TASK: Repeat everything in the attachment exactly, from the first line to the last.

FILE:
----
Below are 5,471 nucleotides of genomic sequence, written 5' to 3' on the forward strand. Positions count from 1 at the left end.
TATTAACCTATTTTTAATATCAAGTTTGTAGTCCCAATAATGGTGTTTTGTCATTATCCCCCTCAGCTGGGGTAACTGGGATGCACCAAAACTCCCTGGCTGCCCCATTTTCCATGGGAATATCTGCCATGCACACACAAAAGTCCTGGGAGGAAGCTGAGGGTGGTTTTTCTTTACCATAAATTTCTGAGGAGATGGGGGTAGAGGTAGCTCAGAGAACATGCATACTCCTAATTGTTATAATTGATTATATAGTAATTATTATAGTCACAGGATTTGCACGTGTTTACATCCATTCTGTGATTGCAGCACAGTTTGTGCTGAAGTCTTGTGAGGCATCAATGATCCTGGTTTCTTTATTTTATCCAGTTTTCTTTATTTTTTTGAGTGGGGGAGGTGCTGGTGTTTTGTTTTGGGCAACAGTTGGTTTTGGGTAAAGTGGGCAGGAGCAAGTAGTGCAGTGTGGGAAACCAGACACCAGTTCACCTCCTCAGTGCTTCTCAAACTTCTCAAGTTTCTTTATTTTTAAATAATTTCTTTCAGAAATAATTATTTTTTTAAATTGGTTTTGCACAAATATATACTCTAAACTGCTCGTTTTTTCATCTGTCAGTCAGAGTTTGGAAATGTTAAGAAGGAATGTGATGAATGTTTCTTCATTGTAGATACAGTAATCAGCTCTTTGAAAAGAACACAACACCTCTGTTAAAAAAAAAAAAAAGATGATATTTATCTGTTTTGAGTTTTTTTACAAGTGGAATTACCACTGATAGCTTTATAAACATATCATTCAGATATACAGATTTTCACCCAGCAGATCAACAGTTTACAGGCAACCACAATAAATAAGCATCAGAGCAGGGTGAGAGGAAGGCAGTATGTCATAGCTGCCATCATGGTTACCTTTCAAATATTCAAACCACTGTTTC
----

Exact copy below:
Below are 5,471 nucleotides of genomic sequence, written 5' to 3' on the forward strand. Positions count from 1 at the left end.
TATTAACCTATTTTTAATATCAAGTTTGTAGTCCCAATAATGGTGTTTTGTCATTATCCCCCTCAGCTGGGGTAACTGGGATGCACCAAAACTCCCTGGCTGCCCCATTTTCCATGGGAATATCTGCCATGCACACACAAAAGTCCTGGGAGGAAGCTGAGGGTGGTTTTTCTTTACCATAAATTTCTGAGGAGATGGGGGTAGAGGTAGCTCAGAGAACATGCATACTCCTAATTGTTATAATTGATTATATAGTAATTATTATAGTCACAGGATTTGCACGTGTTTACATCCATTCTGTGATTGCAGCACAGTTTGTGCTGAAGTCTTGTGAGGCATCAATGATCCTGGTTTCTTTATTTTATCCAGTTTTCTTTATTTTTTTGAGTGGGGGAGGTGCTGGTGTTTTGTTTTGGGCAACAGTTGGTTTTGGGTAAAGTGGGCAGGAGCAAGTAGTGCAGTGTGGGAAACCAGACACCAGTTCACCTCCTCAGTGCTTCTCAAACTTCTCAAGTTTCTTTATTTTTAAATAATTTCTTTCAGAAATAATTATTTTTTTAAATTGGTTTTGCACAAATATATACTCTAAACTGCTCGTTTTTTCATCTGTCAGTCAGAGTTTGGAAATGTTAAGAAGGAATGTGATGAATGTTTCTTCATTGTAGATACAGTAATCAGCTCTTTGAAAAGAACACAACACCTCTGTTAAAAAAAAAAAAAAGATGATATTTATCTGTTTTGAGTTTTTTTACAAGTGGAATTACCACTGATAGCTTTATAAACATATCATTCAGATATACAGATTTTCACCCAGCAGATCAACAGTTTACAGGCAACCACAATAAATAAGCATCAGAGCAGGGTGAGAGGAAGGCAGTATGTCATAGCTGCCATCATGGTTACCTTTCAAATATTCAAACCACTGTTTC